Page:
By ALISSA SCOTT
Recorder News Staff
Birth records, divorce requests and boxes upon boxes of budgetary paperwork line countless rooms in Amsterdam City Hall, stacked high in its basement and filling its annex building wall-to-wall.
"This is completely unacceptable," Thane said Thursday as she nosed through yellowed papers from 1973 and walked by upside down, moisture-damaged cardboard boxes that sat in a pile in the middle of the floor.
Much of the paperwork, Thane said, is too old to be necessary anymore. Even more of the paperwork, she said, is unorganized. When people request documents from City Hall, often it takes an extended amount of time because the paperwork is extremely difficult to locate.
"This is from 1995," Thane said. "Do you really need your daily receipts from 1995? You're only required to keep certain documents for seven years."
Boxes stored for the engineering department are mixed with boxes with paperwork from the assessor's office. The city clerk's files are scattered throughout multiple rooms and into the annex building.
As a proposed capital project, funding has been requested for records management software in the clerk's office. With the program, all the documents tucked into the crevices of City Hall and the annex building would be scanned into a database. Information could then be electronically searched by terms like a name or a project number.
"We are just chock full of documents," Thane said. "We have tremendous difficulty identifying records once they go into a box or into a file cabinet. The software would be huge for us."
Per the charter, City Clerk Susan Alibozek doubles as the city's records manager. Thane said she has talked with her about creating a comprehensive records management plan because it is "critically important" the files be up to date and reachable when necessary.
To afford the software, the city has applied for a Local Government Records Management Improvement Fund offered by NYS Archives, a branch of the Office of Education. For the past four years, it was not received, because state funding had been cut back, Thane said.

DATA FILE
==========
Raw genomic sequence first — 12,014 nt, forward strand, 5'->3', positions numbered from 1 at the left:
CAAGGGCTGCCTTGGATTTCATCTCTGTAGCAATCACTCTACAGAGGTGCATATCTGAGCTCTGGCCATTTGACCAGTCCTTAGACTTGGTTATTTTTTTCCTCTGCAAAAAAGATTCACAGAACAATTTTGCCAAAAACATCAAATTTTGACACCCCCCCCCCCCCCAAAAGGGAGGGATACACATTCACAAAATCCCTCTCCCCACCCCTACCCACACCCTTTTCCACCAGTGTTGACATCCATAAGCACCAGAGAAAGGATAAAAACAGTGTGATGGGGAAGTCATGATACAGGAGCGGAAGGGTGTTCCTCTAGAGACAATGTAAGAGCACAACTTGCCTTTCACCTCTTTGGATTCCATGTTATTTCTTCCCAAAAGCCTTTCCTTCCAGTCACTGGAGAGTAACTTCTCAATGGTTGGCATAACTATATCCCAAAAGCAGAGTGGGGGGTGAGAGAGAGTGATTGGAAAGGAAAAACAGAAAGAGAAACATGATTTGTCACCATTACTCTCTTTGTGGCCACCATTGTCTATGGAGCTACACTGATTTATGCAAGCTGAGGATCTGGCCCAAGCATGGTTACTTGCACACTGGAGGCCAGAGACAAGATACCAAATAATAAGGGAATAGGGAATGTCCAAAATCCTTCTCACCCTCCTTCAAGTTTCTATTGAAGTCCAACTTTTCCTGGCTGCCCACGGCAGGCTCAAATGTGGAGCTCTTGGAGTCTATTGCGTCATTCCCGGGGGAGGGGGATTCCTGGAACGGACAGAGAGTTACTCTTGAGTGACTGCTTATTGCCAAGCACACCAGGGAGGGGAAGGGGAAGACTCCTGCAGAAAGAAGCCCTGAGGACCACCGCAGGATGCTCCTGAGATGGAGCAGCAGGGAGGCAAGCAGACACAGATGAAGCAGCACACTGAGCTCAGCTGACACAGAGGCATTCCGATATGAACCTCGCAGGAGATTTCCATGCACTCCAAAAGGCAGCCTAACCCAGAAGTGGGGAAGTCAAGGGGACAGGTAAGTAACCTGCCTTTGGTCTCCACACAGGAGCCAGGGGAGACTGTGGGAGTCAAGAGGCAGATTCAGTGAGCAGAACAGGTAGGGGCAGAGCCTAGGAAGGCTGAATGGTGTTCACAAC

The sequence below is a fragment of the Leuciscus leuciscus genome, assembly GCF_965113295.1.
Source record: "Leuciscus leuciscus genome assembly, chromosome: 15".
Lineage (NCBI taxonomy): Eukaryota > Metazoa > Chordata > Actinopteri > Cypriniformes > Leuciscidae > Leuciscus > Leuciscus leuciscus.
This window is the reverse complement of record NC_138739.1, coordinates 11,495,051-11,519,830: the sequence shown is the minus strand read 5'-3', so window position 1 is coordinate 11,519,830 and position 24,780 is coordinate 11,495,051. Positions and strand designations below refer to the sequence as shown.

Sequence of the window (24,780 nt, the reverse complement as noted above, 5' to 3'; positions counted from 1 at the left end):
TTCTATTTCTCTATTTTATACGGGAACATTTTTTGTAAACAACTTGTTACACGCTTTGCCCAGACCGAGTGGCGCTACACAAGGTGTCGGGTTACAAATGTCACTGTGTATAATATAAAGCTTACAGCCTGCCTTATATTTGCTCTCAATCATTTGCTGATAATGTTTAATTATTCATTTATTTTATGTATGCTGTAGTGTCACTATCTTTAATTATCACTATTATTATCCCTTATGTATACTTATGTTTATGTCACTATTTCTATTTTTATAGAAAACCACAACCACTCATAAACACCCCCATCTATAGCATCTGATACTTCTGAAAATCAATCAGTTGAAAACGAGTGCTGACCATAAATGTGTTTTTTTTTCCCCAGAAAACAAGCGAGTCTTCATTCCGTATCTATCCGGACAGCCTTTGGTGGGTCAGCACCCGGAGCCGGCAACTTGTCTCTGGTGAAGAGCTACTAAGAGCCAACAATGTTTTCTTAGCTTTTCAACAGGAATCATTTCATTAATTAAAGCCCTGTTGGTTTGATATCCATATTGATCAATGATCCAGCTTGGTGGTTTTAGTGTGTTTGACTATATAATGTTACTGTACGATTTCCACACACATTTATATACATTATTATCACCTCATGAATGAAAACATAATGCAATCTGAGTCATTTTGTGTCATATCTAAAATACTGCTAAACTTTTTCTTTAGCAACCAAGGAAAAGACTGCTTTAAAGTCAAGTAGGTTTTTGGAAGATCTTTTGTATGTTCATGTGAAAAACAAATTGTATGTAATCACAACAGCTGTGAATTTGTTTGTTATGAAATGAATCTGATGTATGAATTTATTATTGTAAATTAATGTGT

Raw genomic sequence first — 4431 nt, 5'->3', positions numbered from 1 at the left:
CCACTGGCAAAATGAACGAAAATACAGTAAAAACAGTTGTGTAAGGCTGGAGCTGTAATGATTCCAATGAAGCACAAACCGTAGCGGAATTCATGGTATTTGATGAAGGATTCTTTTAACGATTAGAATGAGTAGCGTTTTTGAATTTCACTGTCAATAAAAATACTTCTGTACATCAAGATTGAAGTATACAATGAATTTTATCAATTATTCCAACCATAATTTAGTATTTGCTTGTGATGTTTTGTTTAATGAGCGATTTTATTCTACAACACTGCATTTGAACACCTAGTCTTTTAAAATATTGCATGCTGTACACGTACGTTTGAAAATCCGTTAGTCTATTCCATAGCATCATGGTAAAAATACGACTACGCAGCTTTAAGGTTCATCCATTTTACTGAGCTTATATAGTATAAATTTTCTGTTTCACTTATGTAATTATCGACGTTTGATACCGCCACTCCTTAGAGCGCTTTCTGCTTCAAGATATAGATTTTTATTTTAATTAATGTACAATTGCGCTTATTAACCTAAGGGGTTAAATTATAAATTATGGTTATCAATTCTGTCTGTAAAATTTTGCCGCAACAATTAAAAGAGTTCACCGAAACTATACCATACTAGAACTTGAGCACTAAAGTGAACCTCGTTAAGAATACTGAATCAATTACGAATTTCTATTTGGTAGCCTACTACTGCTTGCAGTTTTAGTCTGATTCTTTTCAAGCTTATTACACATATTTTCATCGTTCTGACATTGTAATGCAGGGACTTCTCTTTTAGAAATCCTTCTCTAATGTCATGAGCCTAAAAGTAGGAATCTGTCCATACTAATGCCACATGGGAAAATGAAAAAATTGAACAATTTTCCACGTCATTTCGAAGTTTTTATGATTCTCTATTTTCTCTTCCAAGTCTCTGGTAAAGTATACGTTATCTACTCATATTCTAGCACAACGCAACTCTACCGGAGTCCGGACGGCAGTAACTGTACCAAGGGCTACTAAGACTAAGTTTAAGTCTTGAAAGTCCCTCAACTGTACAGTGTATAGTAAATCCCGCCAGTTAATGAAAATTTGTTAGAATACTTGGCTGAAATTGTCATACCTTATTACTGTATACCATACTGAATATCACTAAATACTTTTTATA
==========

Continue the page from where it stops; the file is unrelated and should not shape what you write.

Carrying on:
She also said she has requested money from the Common Council in bonding to fund the software.
"I don't think the council even understands the extent of our needs," Thane said.
First Ward Alderman Joe Isabel said he thinks a project like this would be very beneficial to the city, especially noting the efficiency in searching documents electronically. Still, he said he doesn't think it's of high priority.
"I'm very familiar with that kind of filing and it would probably be useful," Isabel said. "The filing is in very bad shape. But right now, I don't think it's the highest priority. It's something we would want to consider at some point."
Isabel said some projects that rank above records management would be securing adequate police cars for the Amsterdam Police Department and repainting the interior of the city's water tank to avoid contamination and ensure a long life for the structure.
"The water tank needs to be done," Isabel said. "You know, things that are going to affect our future. We'll see how things go after that."
Thane , instead, said this is a problem she wants dealt with sooner rather than later.
"We must move into the future, because this is becoming such a critical problem," Thane said. "We are just stuffed to the gills with paper."
Thane said City Hall has slowly been making its way into the 21st century and has recently updated its accounting software.
Robert von Hasseln, director of community and economic development, is also working with the Department of Health to construct an interactive map residents will be able to use to share complaints -- whether it be potential drug activity, burnt out street lights or overgrown vegetation.